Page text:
City Creek Nature Notes – Salt Lake City

September 23, 2016

September 23rd

Contrasts in Color

5:30 p.m. Yesterday’s storm and cold continues through most of today, and it still rains during this afternoon’s jog. The storm is driven by a low pressure system that has stopped directly over Salt Lake City and the canyon. The clouds that soaked me last night have had time to travel around the circular storm track, and I feel same clouds that soaked me last night have returned for another try.

Some trees respond immediately to the rain and cold. River or water birches (Betula accidentalis H.) turn a bright yellow almost overnight. At the guardhouse gate at mile 0.0, the horsechestnut trees begin to turn. Their leaves become brown around the fringes and the color works towards the center of each leaf. The Gambel’s oaks have begun to turn in response to the cold. When they turn, the leaves go directly to a shriveled tan color.

The rain and diffused overcast light emphasizes the brightest color leaves, and the canyon is a study in color contrasts. The deepest red comes from western poison ivy (Toxicodendron rydbergii) and a chokecherry tree hidden behind a clump of Gambel’s oaks at picnic site 10. At that location, a sole Box Elder tree has also half turned, and with one-half green and one-half yellow leaves, the tree stands out with a bright light green hue. The brightest red-orange comes from a few select maples. A light blue and light purple are found in a few remaining roadside weeds, including some tansyasters. The brightest yellows come from two immature narrow leaf cottonwood trees and clumps of dried milkweed stalks. Most larger cottonwoods have not yet begun to turn.

It rains continuously through the night and into the half of the next day.


September 22, 2016

September 21st

Filed under: Astronomy, Box Elder Tree, Cottonwood tree, Maple tree, Plants, River birch, Seasons, Tree — canopus56 @ 2:24 pm

Summer Ends and Fall Begins When?

6:00 p.m. Last day of astronomical summer. It is a dry, cool, wonderful end-of-summer day. Spurred on by the change of seasons, this evening, the lower canyon is full of strolling couples enjoying the annual display of colorful Fall leaves. On August 31st, I concluded that the canyon had peak plant productivity, and on September 13th, I noted that the maximum of the annual turning of leave colors had been reached. Today, almost all of the maples have completely turned, and on a gross level, the annual display is well past its maximum. But there will be another peak of leaves changing color in the future because the date of peak leaf-change is not monolithic.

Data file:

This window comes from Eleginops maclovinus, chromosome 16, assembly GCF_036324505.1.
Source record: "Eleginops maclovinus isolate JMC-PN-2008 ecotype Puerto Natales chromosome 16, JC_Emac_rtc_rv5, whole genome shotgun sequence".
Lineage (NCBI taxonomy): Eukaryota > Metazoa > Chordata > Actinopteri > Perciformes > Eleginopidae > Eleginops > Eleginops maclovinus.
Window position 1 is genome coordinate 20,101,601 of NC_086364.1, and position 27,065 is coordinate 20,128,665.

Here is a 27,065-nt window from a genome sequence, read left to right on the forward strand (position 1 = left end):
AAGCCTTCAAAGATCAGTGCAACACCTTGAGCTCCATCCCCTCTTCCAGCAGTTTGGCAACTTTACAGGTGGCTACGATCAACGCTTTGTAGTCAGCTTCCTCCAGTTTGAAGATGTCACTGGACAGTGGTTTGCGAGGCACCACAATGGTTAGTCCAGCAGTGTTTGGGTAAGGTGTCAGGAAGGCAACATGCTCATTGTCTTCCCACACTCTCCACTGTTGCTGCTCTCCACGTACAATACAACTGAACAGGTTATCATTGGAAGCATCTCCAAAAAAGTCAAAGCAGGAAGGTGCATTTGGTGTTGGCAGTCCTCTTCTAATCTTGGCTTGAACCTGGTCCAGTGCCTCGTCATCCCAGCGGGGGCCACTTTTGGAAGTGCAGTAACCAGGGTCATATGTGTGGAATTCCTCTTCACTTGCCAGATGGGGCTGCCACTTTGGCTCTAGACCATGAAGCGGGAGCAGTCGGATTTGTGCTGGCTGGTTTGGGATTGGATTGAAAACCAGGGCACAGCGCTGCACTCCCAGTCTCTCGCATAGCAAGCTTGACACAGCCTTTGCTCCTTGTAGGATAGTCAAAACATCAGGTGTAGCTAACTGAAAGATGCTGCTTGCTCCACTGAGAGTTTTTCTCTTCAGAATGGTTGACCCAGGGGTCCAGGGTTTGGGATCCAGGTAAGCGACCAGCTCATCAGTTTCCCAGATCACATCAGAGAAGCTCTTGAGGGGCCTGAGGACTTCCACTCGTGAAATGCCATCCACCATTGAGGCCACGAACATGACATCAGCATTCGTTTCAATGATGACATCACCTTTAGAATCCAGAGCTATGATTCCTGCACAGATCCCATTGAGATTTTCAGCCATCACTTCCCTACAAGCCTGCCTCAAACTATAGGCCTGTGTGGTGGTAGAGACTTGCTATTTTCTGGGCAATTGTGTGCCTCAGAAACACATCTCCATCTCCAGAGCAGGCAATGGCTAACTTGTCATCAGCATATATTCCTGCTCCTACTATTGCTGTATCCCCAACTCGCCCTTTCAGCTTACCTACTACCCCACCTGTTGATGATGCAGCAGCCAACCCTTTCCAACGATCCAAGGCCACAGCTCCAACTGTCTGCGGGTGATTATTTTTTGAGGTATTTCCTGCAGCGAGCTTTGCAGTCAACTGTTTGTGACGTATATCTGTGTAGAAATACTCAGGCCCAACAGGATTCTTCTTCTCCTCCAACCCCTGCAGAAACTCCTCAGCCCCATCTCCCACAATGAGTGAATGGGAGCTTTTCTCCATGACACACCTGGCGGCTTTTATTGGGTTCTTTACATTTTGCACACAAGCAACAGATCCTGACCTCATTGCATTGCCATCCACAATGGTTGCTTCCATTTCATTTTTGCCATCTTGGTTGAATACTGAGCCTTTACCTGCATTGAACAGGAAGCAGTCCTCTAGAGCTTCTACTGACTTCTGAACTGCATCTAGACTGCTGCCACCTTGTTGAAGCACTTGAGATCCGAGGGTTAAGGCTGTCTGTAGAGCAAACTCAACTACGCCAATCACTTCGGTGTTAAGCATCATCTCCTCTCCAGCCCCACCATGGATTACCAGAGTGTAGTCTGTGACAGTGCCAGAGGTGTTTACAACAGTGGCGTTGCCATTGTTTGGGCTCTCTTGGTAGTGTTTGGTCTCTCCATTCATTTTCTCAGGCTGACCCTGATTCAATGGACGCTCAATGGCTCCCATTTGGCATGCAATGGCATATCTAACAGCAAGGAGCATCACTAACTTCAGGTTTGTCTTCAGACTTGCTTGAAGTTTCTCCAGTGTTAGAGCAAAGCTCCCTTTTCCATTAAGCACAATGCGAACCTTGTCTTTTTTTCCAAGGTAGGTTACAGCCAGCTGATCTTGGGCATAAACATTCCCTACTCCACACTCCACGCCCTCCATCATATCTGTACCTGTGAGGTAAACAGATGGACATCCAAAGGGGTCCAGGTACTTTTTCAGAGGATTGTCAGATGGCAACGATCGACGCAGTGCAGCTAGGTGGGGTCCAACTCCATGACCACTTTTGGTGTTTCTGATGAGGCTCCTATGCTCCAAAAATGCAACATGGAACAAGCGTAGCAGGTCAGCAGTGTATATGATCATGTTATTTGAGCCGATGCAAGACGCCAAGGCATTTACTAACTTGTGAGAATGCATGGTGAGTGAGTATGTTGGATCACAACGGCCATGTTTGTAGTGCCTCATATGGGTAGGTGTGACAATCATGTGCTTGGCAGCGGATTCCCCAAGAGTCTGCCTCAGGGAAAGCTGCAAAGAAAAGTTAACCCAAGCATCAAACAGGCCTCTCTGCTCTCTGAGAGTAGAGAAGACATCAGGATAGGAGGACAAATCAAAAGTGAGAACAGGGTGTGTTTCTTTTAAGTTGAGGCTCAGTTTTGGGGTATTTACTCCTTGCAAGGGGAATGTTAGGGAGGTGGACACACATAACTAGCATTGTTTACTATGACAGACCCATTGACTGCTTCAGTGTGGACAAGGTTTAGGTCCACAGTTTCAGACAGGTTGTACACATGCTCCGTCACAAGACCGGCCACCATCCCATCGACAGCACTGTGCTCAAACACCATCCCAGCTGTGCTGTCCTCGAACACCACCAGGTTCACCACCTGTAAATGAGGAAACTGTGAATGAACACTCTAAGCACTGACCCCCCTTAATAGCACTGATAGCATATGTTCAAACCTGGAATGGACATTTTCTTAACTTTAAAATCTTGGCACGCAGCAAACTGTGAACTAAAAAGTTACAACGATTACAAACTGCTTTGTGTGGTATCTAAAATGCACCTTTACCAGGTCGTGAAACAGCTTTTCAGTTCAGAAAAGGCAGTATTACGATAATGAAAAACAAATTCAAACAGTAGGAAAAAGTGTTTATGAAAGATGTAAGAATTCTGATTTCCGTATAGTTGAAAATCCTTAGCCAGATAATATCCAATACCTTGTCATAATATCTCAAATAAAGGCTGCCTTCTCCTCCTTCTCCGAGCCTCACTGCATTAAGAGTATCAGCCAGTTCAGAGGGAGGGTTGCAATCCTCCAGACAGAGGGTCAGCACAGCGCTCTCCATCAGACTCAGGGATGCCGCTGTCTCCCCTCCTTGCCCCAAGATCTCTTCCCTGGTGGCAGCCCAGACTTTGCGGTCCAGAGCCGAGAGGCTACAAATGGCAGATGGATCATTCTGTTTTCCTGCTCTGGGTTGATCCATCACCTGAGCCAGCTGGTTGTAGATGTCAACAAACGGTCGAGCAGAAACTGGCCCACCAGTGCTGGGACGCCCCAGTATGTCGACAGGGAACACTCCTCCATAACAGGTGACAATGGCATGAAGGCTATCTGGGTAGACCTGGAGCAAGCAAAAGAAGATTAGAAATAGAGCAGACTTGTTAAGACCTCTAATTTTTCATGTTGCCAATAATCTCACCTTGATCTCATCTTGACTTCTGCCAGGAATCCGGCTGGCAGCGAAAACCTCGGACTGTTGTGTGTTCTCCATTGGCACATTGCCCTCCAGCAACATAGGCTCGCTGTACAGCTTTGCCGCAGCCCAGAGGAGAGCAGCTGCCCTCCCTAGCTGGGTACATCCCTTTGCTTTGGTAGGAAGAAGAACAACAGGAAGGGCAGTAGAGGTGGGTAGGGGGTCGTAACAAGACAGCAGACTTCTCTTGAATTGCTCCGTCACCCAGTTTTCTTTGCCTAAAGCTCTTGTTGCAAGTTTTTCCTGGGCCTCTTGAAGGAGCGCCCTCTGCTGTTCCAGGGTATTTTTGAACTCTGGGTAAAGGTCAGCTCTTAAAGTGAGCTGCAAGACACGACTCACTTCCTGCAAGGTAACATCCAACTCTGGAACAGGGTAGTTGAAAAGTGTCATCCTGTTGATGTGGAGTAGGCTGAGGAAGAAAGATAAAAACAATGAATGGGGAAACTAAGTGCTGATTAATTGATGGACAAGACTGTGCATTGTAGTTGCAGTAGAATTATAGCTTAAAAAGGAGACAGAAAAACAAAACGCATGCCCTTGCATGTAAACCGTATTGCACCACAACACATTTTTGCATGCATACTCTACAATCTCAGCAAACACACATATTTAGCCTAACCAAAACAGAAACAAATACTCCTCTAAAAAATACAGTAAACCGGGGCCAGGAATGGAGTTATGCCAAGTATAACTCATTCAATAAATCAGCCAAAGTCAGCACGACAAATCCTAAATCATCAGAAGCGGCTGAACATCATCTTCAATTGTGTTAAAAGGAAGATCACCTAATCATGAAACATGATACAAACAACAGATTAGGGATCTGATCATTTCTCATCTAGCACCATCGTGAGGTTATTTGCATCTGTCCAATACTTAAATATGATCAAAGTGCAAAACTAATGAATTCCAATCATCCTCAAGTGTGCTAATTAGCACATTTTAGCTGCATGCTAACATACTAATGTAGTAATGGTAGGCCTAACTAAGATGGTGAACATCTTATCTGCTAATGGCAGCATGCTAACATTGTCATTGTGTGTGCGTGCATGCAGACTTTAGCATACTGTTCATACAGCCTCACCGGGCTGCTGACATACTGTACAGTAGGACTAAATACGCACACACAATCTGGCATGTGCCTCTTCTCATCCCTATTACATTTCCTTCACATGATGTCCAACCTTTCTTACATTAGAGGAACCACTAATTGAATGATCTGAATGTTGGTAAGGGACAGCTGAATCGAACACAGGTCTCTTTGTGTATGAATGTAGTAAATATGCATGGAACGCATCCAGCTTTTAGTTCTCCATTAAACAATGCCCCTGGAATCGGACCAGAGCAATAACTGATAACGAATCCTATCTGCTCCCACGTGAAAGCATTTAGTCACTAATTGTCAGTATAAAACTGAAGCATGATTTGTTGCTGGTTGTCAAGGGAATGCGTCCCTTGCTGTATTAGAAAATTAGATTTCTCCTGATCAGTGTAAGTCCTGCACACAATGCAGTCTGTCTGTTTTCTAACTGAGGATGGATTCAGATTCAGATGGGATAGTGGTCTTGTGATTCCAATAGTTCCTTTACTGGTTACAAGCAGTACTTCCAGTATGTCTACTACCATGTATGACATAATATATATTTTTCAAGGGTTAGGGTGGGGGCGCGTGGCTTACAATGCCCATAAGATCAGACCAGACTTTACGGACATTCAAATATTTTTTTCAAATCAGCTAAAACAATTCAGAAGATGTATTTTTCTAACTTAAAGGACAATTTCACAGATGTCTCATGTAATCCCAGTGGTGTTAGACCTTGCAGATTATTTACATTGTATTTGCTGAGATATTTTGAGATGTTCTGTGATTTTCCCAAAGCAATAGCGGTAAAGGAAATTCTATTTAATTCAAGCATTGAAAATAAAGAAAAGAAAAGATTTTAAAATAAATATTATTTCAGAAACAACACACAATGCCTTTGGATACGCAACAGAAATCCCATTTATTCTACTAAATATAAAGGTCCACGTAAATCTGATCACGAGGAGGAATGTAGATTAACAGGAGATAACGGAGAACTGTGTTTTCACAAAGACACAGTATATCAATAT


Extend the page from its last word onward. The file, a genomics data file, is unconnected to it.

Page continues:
The time when tree leaves change color varies between different tree types and within the same species, between differing trees based on their location. Soil and water availability varies the times at which the tree’s internal genetics turns the celluar switches on that tell an individual tree to go to sleep for six months. The primary tree of the lower canyon’s woodland is Gambel’s oak, and those oaks are still green and leafy. The cottonwood trees also still have their leaves, and their branches hang heavy with ripe catkins of the cottonwoods’ helicopter-like seeds. Amongst the Gambel’s oaks, most of their leaves show signs of heat stress: the borders of the leaves were turned brown and curled by the summer Sun, but the interior of the leaves are a healthy green. In the first third of a mile, a few individual Gambel’s oaks have turned red-orange. At mile 1.7, a small group has also turned color. Otherwise, these oaks are still green. River birches in the first third of a mile are still a leafy green, but above that point, the leafs of all river birches have turned.

There will be another peak in the changing of the leaves: the one that occurs when the Gambel’s oak and cottonwood trees change color.

Although it is astronomically the last day of summer, when fall starts has, like civil twilight, has a commonplace definition. When Fall starts is commonly determined from when the leaves of most trees have changed color. While jogging here on August 27th, as I passed a strolling couple, the woman said, “I love the canyon during the Fall,” although on that date astronomical fall was more than three weeks away, and on that date most of the leaves has changed color.

The astronomical division of Summer and Fall is not useful local indicator. This is because there is a lag between the date of solstices and equinoxes and the time of maximum and average temperatures that varies by latitude. For example, at the equator, the date of maximum temperature and the date of the summer solstice coincide, but at this Salt Lake City canyon at 40 North latitude, the date of maximum temperatures was in August, about three or four weeks after the date of maximum sunlight on the July 22nd summer solstice. Similarly, the effects of astronomical Fall that begins tomorrow will not be fully felt into mid-October, and the stretch of coldest over-night lows does not happen until early January, a couple of weeks after the winter solstice.

When do we perceive that summer ends and fall begin? Is it when most leaves have changed last week? Is it when the Earth reaches a particular point in its annual orbit at the end of today? Is it when the last predominate tree, like our Gambel’s oaks, change color, in in two more weeks?

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